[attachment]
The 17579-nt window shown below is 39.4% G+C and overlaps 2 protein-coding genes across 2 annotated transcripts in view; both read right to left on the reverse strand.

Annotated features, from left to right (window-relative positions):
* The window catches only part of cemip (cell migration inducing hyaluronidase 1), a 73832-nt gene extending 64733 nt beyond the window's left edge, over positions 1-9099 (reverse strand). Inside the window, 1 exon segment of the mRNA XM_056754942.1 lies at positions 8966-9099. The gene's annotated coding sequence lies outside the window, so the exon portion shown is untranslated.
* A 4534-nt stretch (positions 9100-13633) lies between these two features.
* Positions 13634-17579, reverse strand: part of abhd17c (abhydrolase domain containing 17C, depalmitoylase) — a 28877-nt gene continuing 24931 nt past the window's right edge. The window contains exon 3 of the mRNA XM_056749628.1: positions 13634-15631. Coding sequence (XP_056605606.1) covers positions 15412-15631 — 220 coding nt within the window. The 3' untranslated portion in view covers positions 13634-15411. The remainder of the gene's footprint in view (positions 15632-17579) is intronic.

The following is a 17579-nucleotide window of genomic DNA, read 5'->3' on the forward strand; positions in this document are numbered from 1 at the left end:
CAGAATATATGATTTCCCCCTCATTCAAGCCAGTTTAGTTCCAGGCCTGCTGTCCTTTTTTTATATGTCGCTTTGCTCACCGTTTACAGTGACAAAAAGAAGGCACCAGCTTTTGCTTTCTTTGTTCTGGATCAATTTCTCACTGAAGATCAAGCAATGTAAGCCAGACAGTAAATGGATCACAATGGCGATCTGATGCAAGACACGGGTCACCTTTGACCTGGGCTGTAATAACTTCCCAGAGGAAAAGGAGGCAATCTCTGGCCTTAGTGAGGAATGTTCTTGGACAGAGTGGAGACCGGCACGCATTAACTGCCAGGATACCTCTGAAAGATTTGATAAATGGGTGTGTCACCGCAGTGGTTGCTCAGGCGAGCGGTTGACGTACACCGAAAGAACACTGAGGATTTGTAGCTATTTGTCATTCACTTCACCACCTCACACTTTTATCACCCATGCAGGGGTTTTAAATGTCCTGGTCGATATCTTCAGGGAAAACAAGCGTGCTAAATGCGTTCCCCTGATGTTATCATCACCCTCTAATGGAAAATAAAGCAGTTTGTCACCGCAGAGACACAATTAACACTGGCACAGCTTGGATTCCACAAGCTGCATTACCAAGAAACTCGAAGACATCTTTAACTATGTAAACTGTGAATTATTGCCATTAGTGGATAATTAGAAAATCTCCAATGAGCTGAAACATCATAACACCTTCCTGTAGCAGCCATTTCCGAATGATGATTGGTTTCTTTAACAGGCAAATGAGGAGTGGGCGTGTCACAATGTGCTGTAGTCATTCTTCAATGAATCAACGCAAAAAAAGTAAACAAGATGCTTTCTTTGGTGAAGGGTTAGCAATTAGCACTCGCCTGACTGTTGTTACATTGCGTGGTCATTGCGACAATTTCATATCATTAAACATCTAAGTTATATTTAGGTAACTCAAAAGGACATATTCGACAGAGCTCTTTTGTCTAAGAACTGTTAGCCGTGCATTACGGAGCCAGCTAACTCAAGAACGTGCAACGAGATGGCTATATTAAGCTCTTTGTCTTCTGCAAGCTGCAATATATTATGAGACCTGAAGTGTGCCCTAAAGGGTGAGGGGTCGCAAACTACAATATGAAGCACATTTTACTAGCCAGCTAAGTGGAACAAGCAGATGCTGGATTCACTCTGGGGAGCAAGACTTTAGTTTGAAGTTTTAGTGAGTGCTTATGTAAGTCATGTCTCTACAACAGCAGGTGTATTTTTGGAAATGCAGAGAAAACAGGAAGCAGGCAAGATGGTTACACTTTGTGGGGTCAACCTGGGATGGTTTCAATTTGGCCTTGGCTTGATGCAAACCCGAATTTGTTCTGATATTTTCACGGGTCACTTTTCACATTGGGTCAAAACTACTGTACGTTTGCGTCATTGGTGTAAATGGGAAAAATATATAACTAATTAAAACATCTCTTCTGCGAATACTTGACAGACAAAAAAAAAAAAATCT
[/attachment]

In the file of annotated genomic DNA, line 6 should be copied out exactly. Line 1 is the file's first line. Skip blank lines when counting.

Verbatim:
The following is a 17579-nucleotide window of genomic DNA, read 5'->3' on the forward strand; positions in this document are numbered from 1 at the left end: